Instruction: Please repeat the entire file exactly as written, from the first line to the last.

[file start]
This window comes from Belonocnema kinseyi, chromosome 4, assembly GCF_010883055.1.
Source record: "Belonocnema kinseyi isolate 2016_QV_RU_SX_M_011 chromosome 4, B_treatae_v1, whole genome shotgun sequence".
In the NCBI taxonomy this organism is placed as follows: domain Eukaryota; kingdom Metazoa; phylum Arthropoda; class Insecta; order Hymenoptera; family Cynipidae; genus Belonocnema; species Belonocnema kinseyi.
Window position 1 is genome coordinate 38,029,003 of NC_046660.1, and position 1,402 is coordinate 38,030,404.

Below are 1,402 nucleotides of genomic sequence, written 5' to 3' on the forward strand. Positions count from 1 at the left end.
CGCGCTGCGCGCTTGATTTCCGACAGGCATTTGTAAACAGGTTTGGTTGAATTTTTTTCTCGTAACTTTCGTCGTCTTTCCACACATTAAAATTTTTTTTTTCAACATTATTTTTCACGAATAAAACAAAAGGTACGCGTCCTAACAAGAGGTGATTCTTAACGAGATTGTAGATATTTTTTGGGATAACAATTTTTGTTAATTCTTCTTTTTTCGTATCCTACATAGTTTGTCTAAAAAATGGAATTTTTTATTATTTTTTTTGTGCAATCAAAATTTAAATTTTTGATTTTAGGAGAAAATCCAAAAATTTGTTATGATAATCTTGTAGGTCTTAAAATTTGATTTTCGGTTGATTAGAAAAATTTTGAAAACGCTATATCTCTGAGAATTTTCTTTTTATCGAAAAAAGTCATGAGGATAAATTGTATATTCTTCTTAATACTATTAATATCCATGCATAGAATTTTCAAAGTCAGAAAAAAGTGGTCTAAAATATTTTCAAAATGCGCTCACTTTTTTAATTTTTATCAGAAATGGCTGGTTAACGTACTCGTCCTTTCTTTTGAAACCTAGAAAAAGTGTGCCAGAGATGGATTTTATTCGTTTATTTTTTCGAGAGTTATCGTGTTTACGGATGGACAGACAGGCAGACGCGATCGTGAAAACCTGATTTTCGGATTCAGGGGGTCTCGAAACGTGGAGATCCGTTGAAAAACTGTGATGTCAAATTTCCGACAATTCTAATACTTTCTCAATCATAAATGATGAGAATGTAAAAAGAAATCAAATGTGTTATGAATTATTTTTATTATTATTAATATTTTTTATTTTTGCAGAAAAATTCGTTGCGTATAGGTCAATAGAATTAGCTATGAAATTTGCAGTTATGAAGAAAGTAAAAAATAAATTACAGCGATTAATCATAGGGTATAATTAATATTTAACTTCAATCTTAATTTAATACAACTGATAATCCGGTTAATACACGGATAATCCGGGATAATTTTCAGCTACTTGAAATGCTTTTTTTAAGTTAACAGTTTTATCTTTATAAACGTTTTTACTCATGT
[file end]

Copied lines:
This window comes from Belonocnema kinseyi, chromosome 4, assembly GCF_010883055.1.
Source record: "Belonocnema kinseyi isolate 2016_QV_RU_SX_M_011 chromosome 4, B_treatae_v1, whole genome shotgun sequence".
In the NCBI taxonomy this organism is placed as follows: domain Eukaryota; kingdom Metazoa; phylum Arthropoda; class Insecta; order Hymenoptera; family Cynipidae; genus Belonocnema; species Belonocnema kinseyi.
Window position 1 is genome coordinate 38,029,003 of NC_046660.1, and position 1,402 is coordinate 38,030,404.

Below are 1,402 nucleotides of genomic sequence, written 5' to 3' on the forward strand. Positions count from 1 at the left end.
CGCGCTGCGCGCTTGATTTCCGACAGGCATTTGTAAACAGGTTTGGTTGAATTTTTTTCTCGTAACTTTCGTCGTCTTTCCACACATTAAAATTTTTTTTTTCAACATTATTTTTCACGAATAAAACAAAAGGTACGCGTCCTAACAAGAGGTGATTCTTAACGAGATTGTAGATATTTTTTGGGATAACAATTTTTGTTAATTCTTCTTTTTTCGTATCCTACATAGTTTGTCTAAAAAATGGAATTTTTTATTATTTTTTTTGTGCAATCAAAATTTAAATTTTTGATTTTAGGAGAAAATCCAAAAATTTGTTATGATAATCTTGTAGGTCTTAAAATTTGATTTTCGGTTGATTAGAAAAATTTTGAAAACGCTATATCTCTGAGAATTTTCTTTTTATCGAAAAAAGTCATGAGGATAAATTGTATATTCTTCTTAATACTATTAATATCCATGCATAGAATTTTCAAAGTCAGAAAAAAGTGGTCTAAAATATTTTCAAAATGCGCTCACTTTTTTAATTTTTATCAGAAATGGCTGGTTAACGTACTCGTCCTTTCTTTTGAAACCTAGAAAAAGTGTGCCAGAGATGGATTTTATTCGTTTATTTTTTCGAGAGTTATCGTGTTTACGGATGGACAGACAGGCAGACGCGATCGTGAAAACCTGATTTTCGGATTCAGGGGGTCTCGAAACGTGGAGATCCGTTGAAAAACTGTGATGTCAAATTTCCGACAATTCTAATACTTTCTCAATCATAAATGATGAGAATGTAAAAAGAAATCAAATGTGTTATGAATTATTTTTATTATTATTAATATTTTTTATTTTTGCAGAAAAATTCGTTGCGTATAGGTCAATAGAATTAGCTATGAAATTTGCAGTTATGAAGAAAGTAAAAAATAAATTACAGCGATTAATCATAGGGTATAATTAATATTTAACTTCAATCTTAATTTAATACAACTGATAATCCGGTTAATACACGGATAATCCGGGATAATTTTCAGCTACTTGAAATGCTTTTTTTAAGTTAACAGTTTTATCTTTATAAACGTTTTTACTCATGT